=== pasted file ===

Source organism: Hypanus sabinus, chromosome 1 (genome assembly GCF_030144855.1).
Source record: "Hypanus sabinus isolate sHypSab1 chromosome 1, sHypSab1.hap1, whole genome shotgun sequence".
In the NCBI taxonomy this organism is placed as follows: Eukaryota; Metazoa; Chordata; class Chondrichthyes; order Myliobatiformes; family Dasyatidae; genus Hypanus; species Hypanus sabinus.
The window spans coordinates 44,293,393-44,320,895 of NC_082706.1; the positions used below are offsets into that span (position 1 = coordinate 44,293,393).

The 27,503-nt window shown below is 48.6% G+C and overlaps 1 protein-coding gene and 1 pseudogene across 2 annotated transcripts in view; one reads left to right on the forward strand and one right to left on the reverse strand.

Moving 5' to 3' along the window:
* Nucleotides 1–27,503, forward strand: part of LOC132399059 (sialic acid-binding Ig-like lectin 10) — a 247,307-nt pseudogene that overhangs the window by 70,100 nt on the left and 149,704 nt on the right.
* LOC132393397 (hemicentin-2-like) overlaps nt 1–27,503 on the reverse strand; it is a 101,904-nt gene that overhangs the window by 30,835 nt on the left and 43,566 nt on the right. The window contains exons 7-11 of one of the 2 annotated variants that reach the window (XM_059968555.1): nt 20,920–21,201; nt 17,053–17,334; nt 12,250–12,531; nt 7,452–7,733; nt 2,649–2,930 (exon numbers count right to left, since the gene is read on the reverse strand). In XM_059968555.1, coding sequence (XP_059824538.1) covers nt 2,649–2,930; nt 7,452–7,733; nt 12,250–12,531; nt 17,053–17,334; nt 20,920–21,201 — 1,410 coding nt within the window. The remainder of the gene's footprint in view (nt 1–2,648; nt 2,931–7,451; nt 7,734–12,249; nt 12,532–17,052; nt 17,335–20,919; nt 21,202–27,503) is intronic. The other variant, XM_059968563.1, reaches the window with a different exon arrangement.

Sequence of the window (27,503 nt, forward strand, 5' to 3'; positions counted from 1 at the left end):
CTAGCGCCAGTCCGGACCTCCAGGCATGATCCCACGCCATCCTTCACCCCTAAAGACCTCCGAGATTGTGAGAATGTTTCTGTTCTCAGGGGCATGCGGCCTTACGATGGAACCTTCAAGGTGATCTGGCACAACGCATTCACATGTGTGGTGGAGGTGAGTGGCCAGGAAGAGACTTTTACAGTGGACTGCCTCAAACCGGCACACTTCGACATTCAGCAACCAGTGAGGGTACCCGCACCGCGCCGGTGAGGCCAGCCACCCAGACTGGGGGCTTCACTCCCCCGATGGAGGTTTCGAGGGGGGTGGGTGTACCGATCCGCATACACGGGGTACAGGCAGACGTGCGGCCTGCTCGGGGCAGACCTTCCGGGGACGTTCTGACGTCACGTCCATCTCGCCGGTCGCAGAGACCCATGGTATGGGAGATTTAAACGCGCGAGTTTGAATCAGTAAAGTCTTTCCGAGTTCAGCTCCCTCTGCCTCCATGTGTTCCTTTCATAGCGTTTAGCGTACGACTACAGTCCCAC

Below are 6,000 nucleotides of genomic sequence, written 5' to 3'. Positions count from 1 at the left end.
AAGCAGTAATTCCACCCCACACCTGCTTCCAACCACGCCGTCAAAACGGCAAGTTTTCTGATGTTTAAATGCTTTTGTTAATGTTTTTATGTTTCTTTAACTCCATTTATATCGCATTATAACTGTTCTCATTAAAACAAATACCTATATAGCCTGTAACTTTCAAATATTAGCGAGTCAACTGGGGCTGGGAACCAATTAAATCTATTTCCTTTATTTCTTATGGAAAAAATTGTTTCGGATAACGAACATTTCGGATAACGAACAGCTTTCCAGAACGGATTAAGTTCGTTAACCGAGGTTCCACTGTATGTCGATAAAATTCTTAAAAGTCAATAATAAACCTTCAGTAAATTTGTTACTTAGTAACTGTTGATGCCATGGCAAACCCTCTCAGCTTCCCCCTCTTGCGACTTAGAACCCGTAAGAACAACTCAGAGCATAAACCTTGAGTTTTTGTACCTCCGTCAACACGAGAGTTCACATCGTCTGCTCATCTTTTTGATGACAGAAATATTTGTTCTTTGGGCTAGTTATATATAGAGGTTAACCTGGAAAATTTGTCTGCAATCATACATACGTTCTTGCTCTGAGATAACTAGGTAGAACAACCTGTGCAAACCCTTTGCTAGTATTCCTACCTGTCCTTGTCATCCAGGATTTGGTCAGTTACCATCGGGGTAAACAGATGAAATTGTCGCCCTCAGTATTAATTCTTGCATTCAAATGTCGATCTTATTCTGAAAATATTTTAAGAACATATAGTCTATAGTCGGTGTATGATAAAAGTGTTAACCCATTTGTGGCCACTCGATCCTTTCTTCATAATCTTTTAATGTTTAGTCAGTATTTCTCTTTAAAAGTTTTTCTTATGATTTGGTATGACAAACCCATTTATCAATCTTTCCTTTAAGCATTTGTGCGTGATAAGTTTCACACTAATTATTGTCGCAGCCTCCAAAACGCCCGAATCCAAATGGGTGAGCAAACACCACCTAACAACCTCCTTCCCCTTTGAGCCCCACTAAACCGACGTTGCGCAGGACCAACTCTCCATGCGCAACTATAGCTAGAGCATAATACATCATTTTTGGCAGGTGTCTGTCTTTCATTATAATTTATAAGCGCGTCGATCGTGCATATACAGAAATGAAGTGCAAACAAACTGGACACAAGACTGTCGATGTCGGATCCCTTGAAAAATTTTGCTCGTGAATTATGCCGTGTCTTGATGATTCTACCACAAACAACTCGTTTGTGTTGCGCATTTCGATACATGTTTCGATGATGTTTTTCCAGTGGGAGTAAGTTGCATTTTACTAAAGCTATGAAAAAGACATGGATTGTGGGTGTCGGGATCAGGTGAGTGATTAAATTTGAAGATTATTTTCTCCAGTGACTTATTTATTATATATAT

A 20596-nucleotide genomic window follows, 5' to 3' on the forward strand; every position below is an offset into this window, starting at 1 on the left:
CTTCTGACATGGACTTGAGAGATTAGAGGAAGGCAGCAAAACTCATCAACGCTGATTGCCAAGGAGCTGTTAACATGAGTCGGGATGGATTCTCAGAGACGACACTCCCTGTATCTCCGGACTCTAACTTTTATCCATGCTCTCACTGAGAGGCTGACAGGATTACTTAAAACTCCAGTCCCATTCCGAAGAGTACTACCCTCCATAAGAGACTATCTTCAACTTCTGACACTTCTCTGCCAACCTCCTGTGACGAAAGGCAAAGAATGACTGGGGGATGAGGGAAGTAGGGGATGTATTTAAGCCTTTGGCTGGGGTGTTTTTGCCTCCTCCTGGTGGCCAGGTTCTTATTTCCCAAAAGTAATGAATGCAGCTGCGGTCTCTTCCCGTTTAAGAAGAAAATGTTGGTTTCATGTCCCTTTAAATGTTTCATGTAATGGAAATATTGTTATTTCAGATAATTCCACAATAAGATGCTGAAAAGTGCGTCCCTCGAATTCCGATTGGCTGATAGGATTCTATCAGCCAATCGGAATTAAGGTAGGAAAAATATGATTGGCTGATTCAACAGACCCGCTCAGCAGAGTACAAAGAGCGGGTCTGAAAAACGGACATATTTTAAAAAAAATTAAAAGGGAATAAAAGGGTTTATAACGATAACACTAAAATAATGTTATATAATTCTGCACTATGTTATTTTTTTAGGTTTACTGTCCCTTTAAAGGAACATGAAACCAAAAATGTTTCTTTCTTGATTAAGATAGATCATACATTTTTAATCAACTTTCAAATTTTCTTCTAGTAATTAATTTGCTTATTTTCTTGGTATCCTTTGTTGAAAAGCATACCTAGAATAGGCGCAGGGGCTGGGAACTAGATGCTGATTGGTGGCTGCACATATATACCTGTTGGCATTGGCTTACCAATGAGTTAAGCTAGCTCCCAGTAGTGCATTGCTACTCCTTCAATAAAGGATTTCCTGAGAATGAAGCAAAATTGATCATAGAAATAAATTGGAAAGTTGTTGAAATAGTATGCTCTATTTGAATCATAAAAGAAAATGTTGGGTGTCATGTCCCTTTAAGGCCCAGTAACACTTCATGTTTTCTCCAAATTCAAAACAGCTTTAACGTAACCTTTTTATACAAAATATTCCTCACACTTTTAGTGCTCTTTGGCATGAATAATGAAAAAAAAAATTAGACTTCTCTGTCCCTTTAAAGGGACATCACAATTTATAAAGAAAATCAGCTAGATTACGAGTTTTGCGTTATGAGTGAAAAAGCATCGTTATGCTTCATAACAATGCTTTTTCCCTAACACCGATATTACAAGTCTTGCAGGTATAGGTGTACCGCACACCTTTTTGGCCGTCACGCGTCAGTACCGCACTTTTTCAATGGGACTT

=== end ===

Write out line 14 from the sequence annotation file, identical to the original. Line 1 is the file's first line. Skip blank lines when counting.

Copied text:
CTTCTGACATGGACTTGAGAGATTAGAGGAAGGCAGCAAAACTCATCAACGCTGATTGCCAAGGAGCTGTTAACATGAGTCGGGATGGATTCTCAGAGACGACACTCCCTGTATCTCCGGACTCTAACTTTTATCCATGCTCTCACTGAGAGGCTGACAGGATTACTTAAAACTCCAGTCCCATTCCGAAGAGTACTACCCTCCATAAGAGACTATCTTCAACTTCTGACACTTCTCTGCCAACCTCCTGTGACGAAAGGCAAAGAATGACTGGGGGATGAGGGAAGTAGGGGATGTATTTAAGCCTTTGGCTGGGGTGTTTTTGCCTCCTCCTGGTGGCCAGGTTCTTATTTCCCAAAAGTAATGAATGCAGCTGCGGTCTCTTCCCGTTTAAGAAGAAAATGTTGGTTTCATGTCCCTTTAAATGTTTCATGTAATGGAAATATTGTTATTTCAGATAATTCCACAATAAGATGCTGAAAAGTGCGTCCCTCGAATTCCGATTGGCTGATAGGATTCTATCAGCCAATCGGAATTAAGGTAGGAAAAATATGATTGGCTGATTCAACAGACCCGCTCAGCAGAGTACAAAGAGCGGGTCTGAAAAACGGACATATTTTAAAAAAAATTAAAAGGGAATAAAAGGGTTTATAACGATAACACTAAAATAATGTTATATAATTCTGCACTATGTTATTTTTTTAGGTTTACTGTCCCTTTAAAGGAACATGAAACCAAAAATGTTTCTTTCTTGATTAAGATAGATCATACATTTTTAATCAACTTTCAAATTTTCTTCTAGTAATTAATTTGCTTATTTTCTTGGTATCCTTTGTTGAAAAGCATACCTAGAATAGGCGCAGGGGCTGGGAACTAGATGCTGATTGGTGGCTGCACATATATACCTGTTGGCATTGGCTTACCAATGAGTTAAGCTAGCTCCCAGTAGTGCATTGCTACTCCTTCAATAAAGGATTTCCTGAGAATGAAGCAAAATTGATCATAGAAATAAATTGGAAAGTTGTTGAAATAGTATGCTCTATTTGAATCATAAAAGAAAATGTTGGGTGTCATGTCCCTTTAAGGCCCAGTAACACTTCATGTTTTCTCCAAATTCAAAACAGCTTTAACGTAACCTTTTTATACAAAATATTCCTCACACTTTTAGTGCTCTTTGGCATGAATAATGAAAAAAAAAATTAGACTTCTCTGTCCCTTTAAAGGGACATCACAATTTATAAAGAAAATCAGCTAGATTACGAGTTTTGCGTTATGAGTGAAAAAGCATCGTTATGCTTCATAACAATGCTTTTTCCCTAACACCGATATTACAAGTCTTGCAGGTATAGGTGTACCGCACACCTTTTTGGCCGTCACGCGTCAGTACCGCACTTTTTCAATGGGACTT